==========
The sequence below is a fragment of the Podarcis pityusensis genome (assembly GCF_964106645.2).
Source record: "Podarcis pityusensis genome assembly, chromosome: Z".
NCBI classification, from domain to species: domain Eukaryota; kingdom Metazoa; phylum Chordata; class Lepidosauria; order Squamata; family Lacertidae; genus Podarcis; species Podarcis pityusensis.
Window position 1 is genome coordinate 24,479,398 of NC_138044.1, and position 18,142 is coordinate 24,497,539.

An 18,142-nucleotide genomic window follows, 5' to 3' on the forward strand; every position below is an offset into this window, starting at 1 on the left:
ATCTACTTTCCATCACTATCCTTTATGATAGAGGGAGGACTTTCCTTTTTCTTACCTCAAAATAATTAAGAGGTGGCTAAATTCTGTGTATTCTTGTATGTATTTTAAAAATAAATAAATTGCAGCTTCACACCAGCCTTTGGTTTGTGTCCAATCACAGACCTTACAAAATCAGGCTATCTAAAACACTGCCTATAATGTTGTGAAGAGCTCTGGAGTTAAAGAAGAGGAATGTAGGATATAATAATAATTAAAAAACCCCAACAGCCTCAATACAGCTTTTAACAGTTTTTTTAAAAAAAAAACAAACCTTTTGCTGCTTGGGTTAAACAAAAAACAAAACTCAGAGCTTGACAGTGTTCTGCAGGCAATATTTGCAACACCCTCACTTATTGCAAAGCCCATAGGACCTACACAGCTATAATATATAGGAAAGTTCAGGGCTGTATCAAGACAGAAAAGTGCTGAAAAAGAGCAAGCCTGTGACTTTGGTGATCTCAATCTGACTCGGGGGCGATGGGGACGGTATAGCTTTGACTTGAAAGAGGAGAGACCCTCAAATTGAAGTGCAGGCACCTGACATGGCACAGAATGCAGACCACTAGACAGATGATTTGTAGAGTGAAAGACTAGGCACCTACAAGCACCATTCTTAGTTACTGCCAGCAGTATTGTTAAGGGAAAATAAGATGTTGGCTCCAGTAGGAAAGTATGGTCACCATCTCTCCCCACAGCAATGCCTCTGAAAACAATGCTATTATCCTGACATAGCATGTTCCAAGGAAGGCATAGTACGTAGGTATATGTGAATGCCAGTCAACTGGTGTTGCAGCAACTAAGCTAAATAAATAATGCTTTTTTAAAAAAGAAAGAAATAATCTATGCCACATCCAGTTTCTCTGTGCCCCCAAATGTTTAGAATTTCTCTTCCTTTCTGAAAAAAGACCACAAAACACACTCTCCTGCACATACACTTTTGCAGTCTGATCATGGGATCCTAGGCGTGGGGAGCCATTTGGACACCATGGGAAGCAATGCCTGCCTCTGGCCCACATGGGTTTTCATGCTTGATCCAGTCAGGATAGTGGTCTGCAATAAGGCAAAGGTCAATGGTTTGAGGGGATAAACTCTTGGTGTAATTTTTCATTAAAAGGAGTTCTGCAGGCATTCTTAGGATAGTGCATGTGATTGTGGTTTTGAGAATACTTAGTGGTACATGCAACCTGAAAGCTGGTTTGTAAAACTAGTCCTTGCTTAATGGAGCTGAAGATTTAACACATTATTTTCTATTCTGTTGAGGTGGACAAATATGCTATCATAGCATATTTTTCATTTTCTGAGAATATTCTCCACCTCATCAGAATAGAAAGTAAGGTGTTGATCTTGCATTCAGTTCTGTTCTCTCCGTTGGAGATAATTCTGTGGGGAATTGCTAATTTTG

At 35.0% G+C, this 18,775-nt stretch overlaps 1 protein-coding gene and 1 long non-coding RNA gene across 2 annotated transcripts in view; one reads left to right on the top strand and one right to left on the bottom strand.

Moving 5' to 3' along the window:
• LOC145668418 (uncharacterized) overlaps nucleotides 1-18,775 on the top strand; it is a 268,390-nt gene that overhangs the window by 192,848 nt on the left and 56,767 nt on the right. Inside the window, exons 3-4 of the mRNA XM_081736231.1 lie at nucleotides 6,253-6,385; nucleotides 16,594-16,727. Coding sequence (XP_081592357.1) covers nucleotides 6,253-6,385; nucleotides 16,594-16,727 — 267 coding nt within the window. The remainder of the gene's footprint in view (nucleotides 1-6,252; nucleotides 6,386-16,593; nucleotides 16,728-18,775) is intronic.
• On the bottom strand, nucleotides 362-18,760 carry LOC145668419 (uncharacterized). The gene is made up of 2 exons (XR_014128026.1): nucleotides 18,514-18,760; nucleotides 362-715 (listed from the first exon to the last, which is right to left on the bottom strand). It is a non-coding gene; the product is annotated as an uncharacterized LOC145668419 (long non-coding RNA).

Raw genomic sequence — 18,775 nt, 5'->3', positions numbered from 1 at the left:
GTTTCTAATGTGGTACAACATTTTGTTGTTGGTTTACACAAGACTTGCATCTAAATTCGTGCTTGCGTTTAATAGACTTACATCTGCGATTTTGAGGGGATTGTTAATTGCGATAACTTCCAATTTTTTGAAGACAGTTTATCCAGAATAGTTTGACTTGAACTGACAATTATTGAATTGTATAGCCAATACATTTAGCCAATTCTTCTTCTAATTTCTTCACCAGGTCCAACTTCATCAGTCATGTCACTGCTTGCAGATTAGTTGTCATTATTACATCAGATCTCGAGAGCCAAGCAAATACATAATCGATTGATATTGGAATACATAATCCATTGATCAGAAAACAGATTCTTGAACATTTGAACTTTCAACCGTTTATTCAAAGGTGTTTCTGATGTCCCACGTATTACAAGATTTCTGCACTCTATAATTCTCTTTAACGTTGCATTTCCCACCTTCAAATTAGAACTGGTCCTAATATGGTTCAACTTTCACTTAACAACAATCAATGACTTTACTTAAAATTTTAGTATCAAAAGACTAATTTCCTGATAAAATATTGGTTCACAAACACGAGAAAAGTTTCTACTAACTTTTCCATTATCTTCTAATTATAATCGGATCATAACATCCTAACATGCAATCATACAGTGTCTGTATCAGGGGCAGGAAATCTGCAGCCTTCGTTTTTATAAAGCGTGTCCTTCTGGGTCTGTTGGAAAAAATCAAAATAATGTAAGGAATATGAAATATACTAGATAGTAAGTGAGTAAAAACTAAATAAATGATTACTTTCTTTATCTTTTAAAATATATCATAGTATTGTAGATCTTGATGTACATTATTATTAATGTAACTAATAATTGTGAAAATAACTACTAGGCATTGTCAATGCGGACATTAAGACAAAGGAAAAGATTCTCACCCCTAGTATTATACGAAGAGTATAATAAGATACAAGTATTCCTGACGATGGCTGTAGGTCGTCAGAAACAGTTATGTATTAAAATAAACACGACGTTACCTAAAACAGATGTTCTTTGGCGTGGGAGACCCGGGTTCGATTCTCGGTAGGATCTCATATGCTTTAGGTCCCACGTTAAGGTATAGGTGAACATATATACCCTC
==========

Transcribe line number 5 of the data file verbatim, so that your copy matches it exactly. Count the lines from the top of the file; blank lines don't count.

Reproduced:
An 18,142-nucleotide genomic window follows, 5' to 3' on the forward strand; every position below is an offset into this window, starting at 1 on the left: